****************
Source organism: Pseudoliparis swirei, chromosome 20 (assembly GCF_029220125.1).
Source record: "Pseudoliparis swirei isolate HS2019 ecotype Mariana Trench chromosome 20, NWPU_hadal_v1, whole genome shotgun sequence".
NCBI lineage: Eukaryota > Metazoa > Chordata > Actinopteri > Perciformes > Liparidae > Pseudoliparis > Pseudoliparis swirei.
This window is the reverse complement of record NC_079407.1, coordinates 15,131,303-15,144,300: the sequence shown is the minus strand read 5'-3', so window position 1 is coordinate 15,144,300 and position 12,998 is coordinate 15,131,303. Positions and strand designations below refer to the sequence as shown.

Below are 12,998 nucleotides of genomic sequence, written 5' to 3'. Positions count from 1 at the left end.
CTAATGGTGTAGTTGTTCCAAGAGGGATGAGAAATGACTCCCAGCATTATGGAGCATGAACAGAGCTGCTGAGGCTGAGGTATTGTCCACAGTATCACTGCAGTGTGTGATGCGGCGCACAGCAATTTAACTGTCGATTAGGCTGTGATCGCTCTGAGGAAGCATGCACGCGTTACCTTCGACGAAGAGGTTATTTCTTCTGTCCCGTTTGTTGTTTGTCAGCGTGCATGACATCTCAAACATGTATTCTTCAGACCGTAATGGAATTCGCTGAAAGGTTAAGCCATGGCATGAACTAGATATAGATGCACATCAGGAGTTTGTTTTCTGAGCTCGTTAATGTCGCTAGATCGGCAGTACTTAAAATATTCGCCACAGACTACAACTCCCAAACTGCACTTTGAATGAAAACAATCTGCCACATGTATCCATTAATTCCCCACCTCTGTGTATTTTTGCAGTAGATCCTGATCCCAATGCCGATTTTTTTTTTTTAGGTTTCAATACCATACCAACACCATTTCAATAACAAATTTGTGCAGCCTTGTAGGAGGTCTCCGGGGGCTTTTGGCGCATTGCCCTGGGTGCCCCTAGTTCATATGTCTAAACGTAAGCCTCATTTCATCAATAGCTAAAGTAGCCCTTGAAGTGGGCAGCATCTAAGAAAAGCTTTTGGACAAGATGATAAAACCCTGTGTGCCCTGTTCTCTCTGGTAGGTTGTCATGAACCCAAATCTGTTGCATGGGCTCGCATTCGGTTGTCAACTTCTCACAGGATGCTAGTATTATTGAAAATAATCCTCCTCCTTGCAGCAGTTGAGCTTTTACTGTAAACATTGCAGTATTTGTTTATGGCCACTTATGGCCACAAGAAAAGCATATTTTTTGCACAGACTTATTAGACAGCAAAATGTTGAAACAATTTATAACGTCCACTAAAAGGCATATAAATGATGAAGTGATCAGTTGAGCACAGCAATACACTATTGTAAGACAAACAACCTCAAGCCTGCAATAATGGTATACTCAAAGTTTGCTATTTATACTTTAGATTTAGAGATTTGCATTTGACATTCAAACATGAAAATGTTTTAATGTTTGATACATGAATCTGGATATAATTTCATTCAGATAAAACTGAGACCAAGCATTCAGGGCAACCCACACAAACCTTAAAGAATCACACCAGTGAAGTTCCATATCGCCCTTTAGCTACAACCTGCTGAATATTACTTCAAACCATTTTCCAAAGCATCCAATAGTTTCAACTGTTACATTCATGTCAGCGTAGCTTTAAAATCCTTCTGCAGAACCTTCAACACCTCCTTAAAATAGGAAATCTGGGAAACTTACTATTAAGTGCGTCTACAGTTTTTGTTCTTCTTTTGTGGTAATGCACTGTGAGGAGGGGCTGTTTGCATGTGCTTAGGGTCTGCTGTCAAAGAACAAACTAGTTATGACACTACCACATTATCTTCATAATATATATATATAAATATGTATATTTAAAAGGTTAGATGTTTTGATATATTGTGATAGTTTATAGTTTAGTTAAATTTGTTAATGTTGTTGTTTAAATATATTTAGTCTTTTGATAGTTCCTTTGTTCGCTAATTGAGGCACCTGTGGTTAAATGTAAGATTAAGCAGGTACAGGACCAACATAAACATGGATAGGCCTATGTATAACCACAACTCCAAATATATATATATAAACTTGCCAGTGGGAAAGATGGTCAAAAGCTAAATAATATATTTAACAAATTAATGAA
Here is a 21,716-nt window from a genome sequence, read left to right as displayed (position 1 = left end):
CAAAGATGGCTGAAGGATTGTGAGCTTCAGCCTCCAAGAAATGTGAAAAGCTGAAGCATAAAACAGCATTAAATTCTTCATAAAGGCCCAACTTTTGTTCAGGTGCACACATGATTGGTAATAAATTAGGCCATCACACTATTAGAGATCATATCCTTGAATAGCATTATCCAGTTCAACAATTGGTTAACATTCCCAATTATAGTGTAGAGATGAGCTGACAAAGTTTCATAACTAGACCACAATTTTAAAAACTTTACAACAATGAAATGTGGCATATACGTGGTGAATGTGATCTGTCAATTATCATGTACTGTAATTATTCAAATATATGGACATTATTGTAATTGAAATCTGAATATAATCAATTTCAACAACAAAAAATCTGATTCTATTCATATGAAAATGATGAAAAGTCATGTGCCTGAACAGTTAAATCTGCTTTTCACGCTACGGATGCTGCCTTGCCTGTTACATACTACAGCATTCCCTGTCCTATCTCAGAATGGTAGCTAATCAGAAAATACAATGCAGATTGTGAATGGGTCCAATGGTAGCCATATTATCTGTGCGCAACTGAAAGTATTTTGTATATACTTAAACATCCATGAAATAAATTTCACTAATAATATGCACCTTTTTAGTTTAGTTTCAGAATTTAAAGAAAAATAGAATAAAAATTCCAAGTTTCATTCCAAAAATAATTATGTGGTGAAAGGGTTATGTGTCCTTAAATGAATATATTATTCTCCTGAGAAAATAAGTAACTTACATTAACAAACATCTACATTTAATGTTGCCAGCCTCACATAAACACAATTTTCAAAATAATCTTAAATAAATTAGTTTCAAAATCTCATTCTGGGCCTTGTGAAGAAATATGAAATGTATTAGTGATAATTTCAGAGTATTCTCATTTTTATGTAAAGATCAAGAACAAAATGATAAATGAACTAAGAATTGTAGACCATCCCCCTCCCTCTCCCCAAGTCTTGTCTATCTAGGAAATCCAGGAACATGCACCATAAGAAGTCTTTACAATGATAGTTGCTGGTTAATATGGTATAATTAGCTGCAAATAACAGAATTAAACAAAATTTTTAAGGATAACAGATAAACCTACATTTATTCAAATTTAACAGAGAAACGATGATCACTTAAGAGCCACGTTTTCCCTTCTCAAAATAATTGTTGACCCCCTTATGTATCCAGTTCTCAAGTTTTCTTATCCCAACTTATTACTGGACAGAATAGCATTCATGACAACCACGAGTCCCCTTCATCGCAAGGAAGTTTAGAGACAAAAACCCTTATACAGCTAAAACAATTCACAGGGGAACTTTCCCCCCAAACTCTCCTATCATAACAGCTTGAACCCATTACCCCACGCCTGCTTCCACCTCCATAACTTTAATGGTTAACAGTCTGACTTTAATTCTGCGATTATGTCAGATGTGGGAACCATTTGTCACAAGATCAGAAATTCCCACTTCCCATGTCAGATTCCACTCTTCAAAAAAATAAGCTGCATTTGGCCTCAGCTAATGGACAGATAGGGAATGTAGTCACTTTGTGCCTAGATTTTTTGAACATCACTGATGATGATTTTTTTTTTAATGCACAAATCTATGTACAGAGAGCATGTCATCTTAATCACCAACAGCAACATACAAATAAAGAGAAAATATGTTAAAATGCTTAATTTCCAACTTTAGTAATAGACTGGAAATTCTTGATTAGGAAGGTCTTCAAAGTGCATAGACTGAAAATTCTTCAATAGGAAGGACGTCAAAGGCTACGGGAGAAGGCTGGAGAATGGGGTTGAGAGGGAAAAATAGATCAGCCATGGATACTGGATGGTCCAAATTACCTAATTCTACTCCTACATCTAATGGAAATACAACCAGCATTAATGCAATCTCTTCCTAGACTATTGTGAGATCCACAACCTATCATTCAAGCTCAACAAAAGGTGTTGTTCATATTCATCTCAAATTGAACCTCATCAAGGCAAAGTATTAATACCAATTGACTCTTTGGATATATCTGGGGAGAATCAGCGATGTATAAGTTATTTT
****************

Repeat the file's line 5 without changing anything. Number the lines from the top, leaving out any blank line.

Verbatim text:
Below are 12,998 nucleotides of genomic sequence, written 5' to 3'. Positions count from 1 at the left end.